Job 23:3
Parallel Verses
New American Standard Bible
"Oh that I knew where I might find Him, That I might come to His seat!

King James Bible
Oh that I knew where I might find him! that I might come even to his seat!

Darby Bible Translation
Oh that I knew where I might find him, that I might come to his seat!

World English Bible
Oh that I knew where I might find him! That I might come even to his seat!

Young's Literal Translation
O that I had known -- and I find Him, I come in unto His seat,

Job 23:3 Parallel
Commentary
Barnes' Notes on the Bible

Oh that I knew where I might find him! - Where I might find "God." He had often expressed a wish to bring his cause directly before God, and to be permitted to plead his cause there; see Job 13:3, note; Job 13:20, notes. But this he had not yet been able to do. The argument had been with his three friends, and he saw that there was no use in attempting further to convince them. If he could get the cause before God, and be allowed go plead it there, he felt assured that justice would be done him. But he had not been able to do this. God had not come forth in any visible and public manner as he wished, so that the cause could be fairly tried before such a tribunal, and he was in darkness. The "language" used here will express the condition of a pious man in the times of spiritual darkness. Hc cannot find God. He has no near access as he once had to him. In such a state he anxiously seeks to find God, but he cannot. There is no light and no comfort to his soul. This language may further describe the state of one who is conscious of uprightness, and who is exposed to the suspicion or the unkind remarks of the world. His character is attacked; his motives are impugned; his designs are suspected, and no one is disposed to do him justice. In such a state, he feels that "God" alone will do him justice. "He" knows the sincerity of his heart, and he can safely commit his cause to him. It is always the privilege of the calumniated and the slandered to make an appeal to the divine tribunal, and to feel that whatever injustice our fellow-men may be disposed to do us, there is One who will never do a wrong.

That I might come even to his seat - To his throne, or tribunal. Job wished to carry the cause directly before him. Probably he desired some manifestation of God - such as he was afterward favored with - when God would declare his judgment on the whole matter of the controversy.

Job 23:3 Parallel Commentaries

Library
September 30 Morning
He knoweth the way that I take: when he hath tried me, I shall come forth as gold.--JOB 23:10. He knoweth our frame.--He doth not afflict willingly nor grieve the children of men. The foundation of God standeth sure, having this seal, The Lord knoweth them that are his. And, Let every one that nameth the name of Christ depart from iniquity. But in a great house there are not only vessels of gold and of silver, but also of wood and of earth; and some to honour, and some to dishonour. If a man therefore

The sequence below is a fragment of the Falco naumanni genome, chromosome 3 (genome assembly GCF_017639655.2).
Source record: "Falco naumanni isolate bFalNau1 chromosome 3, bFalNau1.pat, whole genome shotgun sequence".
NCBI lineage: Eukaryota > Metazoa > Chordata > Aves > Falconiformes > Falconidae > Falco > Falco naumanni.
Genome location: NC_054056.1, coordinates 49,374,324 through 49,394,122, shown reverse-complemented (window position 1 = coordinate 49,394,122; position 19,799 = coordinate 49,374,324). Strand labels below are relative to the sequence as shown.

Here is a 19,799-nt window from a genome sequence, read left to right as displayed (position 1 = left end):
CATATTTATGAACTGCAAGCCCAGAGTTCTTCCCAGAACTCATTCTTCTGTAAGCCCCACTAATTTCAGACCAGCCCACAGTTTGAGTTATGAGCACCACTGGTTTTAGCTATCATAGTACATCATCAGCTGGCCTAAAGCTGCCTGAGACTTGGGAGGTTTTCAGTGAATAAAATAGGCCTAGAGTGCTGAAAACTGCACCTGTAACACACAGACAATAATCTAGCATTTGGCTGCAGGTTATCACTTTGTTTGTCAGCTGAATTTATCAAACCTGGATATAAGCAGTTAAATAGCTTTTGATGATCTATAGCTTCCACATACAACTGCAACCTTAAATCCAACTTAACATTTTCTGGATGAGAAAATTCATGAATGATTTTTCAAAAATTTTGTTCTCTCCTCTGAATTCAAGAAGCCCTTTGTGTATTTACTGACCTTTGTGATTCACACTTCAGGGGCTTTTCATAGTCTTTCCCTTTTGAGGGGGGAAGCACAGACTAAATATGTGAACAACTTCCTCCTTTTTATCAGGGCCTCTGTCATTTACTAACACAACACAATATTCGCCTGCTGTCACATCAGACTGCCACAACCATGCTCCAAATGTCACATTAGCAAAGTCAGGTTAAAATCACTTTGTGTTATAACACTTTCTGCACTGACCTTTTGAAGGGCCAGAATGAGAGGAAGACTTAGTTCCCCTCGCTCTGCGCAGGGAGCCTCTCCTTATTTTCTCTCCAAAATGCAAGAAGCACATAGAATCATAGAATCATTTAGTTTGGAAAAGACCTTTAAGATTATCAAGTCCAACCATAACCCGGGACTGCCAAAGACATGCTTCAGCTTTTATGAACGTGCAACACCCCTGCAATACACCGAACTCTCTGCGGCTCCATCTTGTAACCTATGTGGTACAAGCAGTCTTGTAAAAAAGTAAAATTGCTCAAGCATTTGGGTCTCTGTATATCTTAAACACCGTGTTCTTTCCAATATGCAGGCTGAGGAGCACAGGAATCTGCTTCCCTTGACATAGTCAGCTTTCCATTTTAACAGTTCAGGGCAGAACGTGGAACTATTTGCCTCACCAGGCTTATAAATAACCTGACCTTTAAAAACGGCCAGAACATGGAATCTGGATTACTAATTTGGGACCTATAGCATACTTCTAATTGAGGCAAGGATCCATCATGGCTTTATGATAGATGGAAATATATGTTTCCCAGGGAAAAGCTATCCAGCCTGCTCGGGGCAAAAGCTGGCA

Anonymous—Daily Light on the Daily Path

October 20 Morning
I delight in the law of God after the inward man.--ROM. 7:22. O how love I thy law! it is my meditation all the day.--Thy words were found, and I did eat them; and thy word was unto me the joy and rejoicing of mine heart.--I sat down under his shadow with great delight, and his fruit was sweet to my taste.--I have esteemed the words of his mouth more than my necessary food. I delight to do thy will, O my God: yea, thy law is within my heart.--My meat is to do the will of him that sent me, and to
Anonymous—Daily Light on the Daily Path

Prayer.
CHARACTERISTICS OF PRAYER. WHAT is prayer? A sincere, sensible, affectionate pouring out of the soul to God, through Christ, in the strength and assistance of the Spirit, for such things as God hath promised. The best prayers have often more groans than words. Alas, how few there be in the world whose heart and mouth in prayer shall go together. Dost thou, when thou askest for the Spirit, or faith, or love to God, to holiness, to saints, to the word, and the like, ask for them with love to them,
John Bunyan—The Riches of Bunyan

The Best Things Work for Good to the Godly
WE shall consider, first, what things work for good to the godly; and here we shall show that both the best things and the worst things work for their good. We begin with the best things. 1. God's attributes work for good to the godly. (1). God's power works for good. It is a glorious power (Col. i. 11), and it is engaged for the good of the elect. God's power works for good, in supporting us in trouble. "Underneath are the everlasting arms" (Deut. xxxiii. 27). What upheld Daniel in the lion's den?
Thomas Watson—A Divine Cordial

Cross References
Job 23:2
"Even today my complaint is rebellion; His hand is heavy despite my groaning.

Job 23:4
"I would present my case before Him And fill my mouth with arguments.

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